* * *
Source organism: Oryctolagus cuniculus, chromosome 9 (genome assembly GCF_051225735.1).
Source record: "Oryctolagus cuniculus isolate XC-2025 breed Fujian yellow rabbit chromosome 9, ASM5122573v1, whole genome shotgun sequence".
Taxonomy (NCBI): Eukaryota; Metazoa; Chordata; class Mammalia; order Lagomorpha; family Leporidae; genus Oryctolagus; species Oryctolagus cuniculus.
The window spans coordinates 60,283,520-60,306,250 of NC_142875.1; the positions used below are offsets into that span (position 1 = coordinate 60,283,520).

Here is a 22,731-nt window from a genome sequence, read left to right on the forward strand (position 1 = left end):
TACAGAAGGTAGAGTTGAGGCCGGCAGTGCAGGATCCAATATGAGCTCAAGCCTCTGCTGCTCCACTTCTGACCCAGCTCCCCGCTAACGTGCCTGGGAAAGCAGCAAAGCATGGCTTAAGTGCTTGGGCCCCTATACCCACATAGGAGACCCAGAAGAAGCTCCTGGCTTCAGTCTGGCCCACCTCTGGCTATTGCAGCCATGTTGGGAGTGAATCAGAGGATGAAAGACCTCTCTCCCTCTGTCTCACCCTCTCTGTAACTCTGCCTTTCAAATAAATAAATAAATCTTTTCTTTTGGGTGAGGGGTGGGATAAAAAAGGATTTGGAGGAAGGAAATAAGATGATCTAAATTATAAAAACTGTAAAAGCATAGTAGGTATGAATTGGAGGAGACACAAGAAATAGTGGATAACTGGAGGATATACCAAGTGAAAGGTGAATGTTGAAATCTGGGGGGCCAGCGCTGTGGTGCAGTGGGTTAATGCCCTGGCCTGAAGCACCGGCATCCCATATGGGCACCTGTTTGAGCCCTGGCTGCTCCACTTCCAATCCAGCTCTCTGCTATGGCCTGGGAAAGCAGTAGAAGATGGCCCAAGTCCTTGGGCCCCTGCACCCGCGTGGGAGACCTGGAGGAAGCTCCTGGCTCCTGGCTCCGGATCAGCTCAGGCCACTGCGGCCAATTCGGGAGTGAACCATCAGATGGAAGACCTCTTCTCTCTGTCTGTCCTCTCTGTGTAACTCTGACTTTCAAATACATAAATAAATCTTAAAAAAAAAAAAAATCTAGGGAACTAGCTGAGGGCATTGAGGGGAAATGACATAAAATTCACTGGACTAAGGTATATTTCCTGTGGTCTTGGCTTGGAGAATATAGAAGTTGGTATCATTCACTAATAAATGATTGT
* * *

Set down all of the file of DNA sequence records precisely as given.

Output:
Source organism: Oryctolagus cuniculus, chromosome 9 (genome assembly GCF_051225735.1).
Source record: "Oryctolagus cuniculus isolate XC-2025 breed Fujian yellow rabbit chromosome 9, ASM5122573v1, whole genome shotgun sequence".
Taxonomy (NCBI): Eukaryota; Metazoa; Chordata; class Mammalia; order Lagomorpha; family Leporidae; genus Oryctolagus; species Oryctolagus cuniculus.
The window spans coordinates 60,283,520-60,306,250 of NC_142875.1; the positions used below are offsets into that span (position 1 = coordinate 60,283,520).

Here is a 22,731-nt window from a genome sequence, read left to right on the forward strand (position 1 = left end):
TACAGAAGGTAGAGTTGAGGCCGGCAGTGCAGGATCCAATATGAGCTCAAGCCTCTGCTGCTCCACTTCTGACCCAGCTCCCCGCTAACGTGCCTGGGAAAGCAGCAAAGCATGGCTTAAGTGCTTGGGCCCCTATACCCACATAGGAGACCCAGAAGAAGCTCCTGGCTTCAGTCTGGCCCACCTCTGGCTATTGCAGCCATGTTGGGAGTGAATCAGAGGATGAAAGACCTCTCTCCCTCTGTCTCACCCTCTCTGTAACTCTGCCTTTCAAATAAATAAATAAATCTTTTCTTTTGGGTGAGGGGTGGGATAAAAAAGGATTTGGAGGAAGGAAATAAGATGATCTAAATTATAAAAACTGTAAAAGCATAGTAGGTATGAATTGGAGGAGACACAAGAAATAGTGGATAACTGGAGGATATACCAAGTGAAAGGTGAATGTTGAAATCTGGGGGGCCAGCGCTGTGGTGCAGTGGGTTAATGCCCTGGCCTGAAGCACCGGCATCCCATATGGGCACCTGTTTGAGCCCTGGCTGCTCCACTTCCAATCCAGCTCTCTGCTATGGCCTGGGAAAGCAGTAGAAGATGGCCCAAGTCCTTGGGCCCCTGCACCCGCGTGGGAGACCTGGAGGAAGCTCCTGGCTCCTGGCTCCGGATCAGCTCAGGCCACTGCGGCCAATTCGGGAGTGAACCATCAGATGGAAGACCTCTTCTCTCTGTCTGTCCTCTCTGTGTAACTCTGACTTTCAAATACATAAATAAATCTTAAAAAAAAAAAAAATCTAGGGAACTAGCTGAGGGCATTGAGGGGAAATGACATAAAATTCACTGGACTAAGGTATATTTCCTGTGGTCTTGGCTTGGAGAATATAGAAGTTGGTATCATTCACTAATAAATGATTGT